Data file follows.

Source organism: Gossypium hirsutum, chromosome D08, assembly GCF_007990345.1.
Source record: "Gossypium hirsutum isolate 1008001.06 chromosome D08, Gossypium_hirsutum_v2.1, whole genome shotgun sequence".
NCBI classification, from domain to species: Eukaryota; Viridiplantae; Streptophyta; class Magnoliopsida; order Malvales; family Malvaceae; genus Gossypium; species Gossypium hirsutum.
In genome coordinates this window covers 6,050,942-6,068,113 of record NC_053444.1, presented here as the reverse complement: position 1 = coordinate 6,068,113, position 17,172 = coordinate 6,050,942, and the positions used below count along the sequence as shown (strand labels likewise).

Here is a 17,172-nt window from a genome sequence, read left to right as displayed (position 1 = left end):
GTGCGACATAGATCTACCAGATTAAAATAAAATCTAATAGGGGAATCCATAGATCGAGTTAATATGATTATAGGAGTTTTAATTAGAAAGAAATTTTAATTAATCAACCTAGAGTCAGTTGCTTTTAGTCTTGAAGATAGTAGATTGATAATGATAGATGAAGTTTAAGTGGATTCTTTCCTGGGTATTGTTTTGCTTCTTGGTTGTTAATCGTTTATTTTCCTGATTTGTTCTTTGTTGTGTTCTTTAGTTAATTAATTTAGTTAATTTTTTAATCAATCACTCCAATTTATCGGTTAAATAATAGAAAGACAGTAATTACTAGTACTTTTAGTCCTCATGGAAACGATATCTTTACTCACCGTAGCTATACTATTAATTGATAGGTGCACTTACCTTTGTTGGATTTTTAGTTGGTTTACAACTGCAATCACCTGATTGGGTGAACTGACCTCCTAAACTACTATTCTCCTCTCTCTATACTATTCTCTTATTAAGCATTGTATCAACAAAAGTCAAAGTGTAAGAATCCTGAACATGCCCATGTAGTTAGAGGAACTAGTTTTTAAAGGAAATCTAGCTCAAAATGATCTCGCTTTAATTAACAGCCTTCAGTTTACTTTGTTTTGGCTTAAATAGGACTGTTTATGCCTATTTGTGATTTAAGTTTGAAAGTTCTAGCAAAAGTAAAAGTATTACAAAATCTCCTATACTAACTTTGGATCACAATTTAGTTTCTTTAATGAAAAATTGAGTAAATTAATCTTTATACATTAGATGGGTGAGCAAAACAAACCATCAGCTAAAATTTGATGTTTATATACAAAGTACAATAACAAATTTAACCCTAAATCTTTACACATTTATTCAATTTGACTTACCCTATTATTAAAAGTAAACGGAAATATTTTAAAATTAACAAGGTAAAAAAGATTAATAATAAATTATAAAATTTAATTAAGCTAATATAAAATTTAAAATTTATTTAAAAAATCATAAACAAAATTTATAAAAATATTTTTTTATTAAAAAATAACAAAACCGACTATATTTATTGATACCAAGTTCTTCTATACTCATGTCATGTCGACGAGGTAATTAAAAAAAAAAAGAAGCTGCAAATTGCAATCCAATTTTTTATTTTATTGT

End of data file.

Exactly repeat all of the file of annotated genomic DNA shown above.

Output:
Source organism: Gossypium hirsutum, chromosome D08, assembly GCF_007990345.1.
Source record: "Gossypium hirsutum isolate 1008001.06 chromosome D08, Gossypium_hirsutum_v2.1, whole genome shotgun sequence".
NCBI classification, from domain to species: Eukaryota; Viridiplantae; Streptophyta; class Magnoliopsida; order Malvales; family Malvaceae; genus Gossypium; species Gossypium hirsutum.
In genome coordinates this window covers 6,050,942-6,068,113 of record NC_053444.1, presented here as the reverse complement: position 1 = coordinate 6,068,113, position 17,172 = coordinate 6,050,942, and the positions used below count along the sequence as shown (strand labels likewise).

Here is a 17,172-nt window from a genome sequence, read left to right as displayed (position 1 = left end):
GTGCGACATAGATCTACCAGATTAAAATAAAATCTAATAGGGGAATCCATAGATCGAGTTAATATGATTATAGGAGTTTTAATTAGAAAGAAATTTTAATTAATCAACCTAGAGTCAGTTGCTTTTAGTCTTGAAGATAGTAGATTGATAATGATAGATGAAGTTTAAGTGGATTCTTTCCTGGGTATTGTTTTGCTTCTTGGTTGTTAATCGTTTATTTTCCTGATTTGTTCTTTGTTGTGTTCTTTAGTTAATTAATTTAGTTAATTTTTTAATCAATCACTCCAATTTATCGGTTAAATAATAGAAAGACAGTAATTACTAGTACTTTTAGTCCTCATGGAAACGATATCTTTACTCACCGTAGCTATACTATTAATTGATAGGTGCACTTACCTTTGTTGGATTTTTAGTTGGTTTACAACTGCAATCACCTGATTGGGTGAACTGACCTCCTAAACTACTATTCTCCTCTCTCTATACTATTCTCTTATTAAGCATTGTATCAACAAAAGTCAAAGTGTAAGAATCCTGAACATGCCCATGTAGTTAGAGGAACTAGTTTTTAAAGGAAATCTAGCTCAAAATGATCTCGCTTTAATTAACAGCCTTCAGTTTACTTTGTTTTGGCTTAAATAGGACTGTTTATGCCTATTTGTGATTTAAGTTTGAAAGTTCTAGCAAAAGTAAAAGTATTACAAAATCTCCTATACTAACTTTGGATCACAATTTAGTTTCTTTAATGAAAAATTGAGTAAATTAATCTTTATACATTAGATGGGTGAGCAAAACAAACCATCAGCTAAAATTTGATGTTTATATACAAAGTACAATAACAAATTTAACCCTAAATCTTTACACATTTATTCAATTTGACTTACCCTATTATTAAAAGTAAACGGAAATATTTTAAAATTAACAAGGTAAAAAAGATTAATAATAAATTATAAAATTTAATTAAGCTAATATAAAATTTAAAATTTATTTAAAAAATCATAAACAAAATTTATAAAAATATTTTTTTATTAAAAAATAACAAAACCGACTATATTTATTGATACCAAGTTCTTCTATACTCATGTCATGTCGACGAGGTAATTAAAAAAAAAAAGAAGCTGCAAATTGCAATCCAATTTTTTATTTTATTGT